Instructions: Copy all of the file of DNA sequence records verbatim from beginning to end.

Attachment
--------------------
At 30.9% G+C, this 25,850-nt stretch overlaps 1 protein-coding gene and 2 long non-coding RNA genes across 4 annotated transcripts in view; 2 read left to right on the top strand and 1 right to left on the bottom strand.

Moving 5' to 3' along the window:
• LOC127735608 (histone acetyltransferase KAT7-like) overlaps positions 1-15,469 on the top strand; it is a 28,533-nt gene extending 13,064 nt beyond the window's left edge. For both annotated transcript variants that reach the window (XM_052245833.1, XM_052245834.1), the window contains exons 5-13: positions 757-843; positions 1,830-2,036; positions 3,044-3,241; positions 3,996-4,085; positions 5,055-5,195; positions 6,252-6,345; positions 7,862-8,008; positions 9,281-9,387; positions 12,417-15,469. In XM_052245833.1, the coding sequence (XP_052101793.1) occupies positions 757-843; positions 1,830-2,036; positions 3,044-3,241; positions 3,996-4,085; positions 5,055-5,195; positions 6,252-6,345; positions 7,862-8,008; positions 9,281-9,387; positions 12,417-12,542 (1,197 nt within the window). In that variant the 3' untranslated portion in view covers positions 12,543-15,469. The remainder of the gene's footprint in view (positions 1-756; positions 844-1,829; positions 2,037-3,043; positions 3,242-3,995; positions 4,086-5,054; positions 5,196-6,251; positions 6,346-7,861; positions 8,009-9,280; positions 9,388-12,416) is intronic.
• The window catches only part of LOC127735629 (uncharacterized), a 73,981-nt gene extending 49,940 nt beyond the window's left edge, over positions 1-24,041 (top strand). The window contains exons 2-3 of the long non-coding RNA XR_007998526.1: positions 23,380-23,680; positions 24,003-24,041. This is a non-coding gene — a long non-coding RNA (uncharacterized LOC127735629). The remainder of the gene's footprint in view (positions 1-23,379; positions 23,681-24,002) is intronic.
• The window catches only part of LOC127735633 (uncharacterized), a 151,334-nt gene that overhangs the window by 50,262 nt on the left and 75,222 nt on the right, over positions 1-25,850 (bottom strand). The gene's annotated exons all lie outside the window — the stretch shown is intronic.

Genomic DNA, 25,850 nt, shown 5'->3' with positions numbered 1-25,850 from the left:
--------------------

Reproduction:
At 30.9% G+C, this 25,850-nt stretch overlaps 1 protein-coding gene and 2 long non-coding RNA genes across 4 annotated transcripts in view; 2 read left to right on the top strand and 1 right to left on the bottom strand.

Moving 5' to 3' along the window:
• LOC127735608 (histone acetyltransferase KAT7-like) overlaps positions 1-15,469 on the top strand; it is a 28,533-nt gene extending 13,064 nt beyond the window's left edge. For both annotated transcript variants that reach the window (XM_052245833.1, XM_052245834.1), the window contains exons 5-13: positions 757-843; positions 1,830-2,036; positions 3,044-3,241; positions 3,996-4,085; positions 5,055-5,195; positions 6,252-6,345; positions 7,862-8,008; positions 9,281-9,387; positions 12,417-15,469. In XM_052245833.1, the coding sequence (XP_052101793.1) occupies positions 757-843; positions 1,830-2,036; positions 3,044-3,241; positions 3,996-4,085; positions 5,055-5,195; positions 6,252-6,345; positions 7,862-8,008; positions 9,281-9,387; positions 12,417-12,542 (1,197 nt within the window). In that variant the 3' untranslated portion in view covers positions 12,543-15,469. The remainder of the gene's footprint in view (positions 1-756; positions 844-1,829; positions 2,037-3,043; positions 3,242-3,995; positions 4,086-5,054; positions 5,196-6,251; positions 6,346-7,861; positions 8,009-9,280; positions 9,388-12,416) is intronic.
• The window catches only part of LOC127735629 (uncharacterized), a 73,981-nt gene extending 49,940 nt beyond the window's left edge, over positions 1-24,041 (top strand). The window contains exons 2-3 of the long non-coding RNA XR_007998526.1: positions 23,380-23,680; positions 24,003-24,041. This is a non-coding gene — a long non-coding RNA (uncharacterized LOC127735629). The remainder of the gene's footprint in view (positions 1-23,379; positions 23,681-24,002) is intronic.
• The window catches only part of LOC127735633 (uncharacterized), a 151,334-nt gene that overhangs the window by 50,262 nt on the left and 75,222 nt on the right, over positions 1-25,850 (bottom strand). The gene's annotated exons all lie outside the window — the stretch shown is intronic.

Genomic DNA, 25,850 nt, shown 5'->3' with positions numbered 1-25,850 from the left: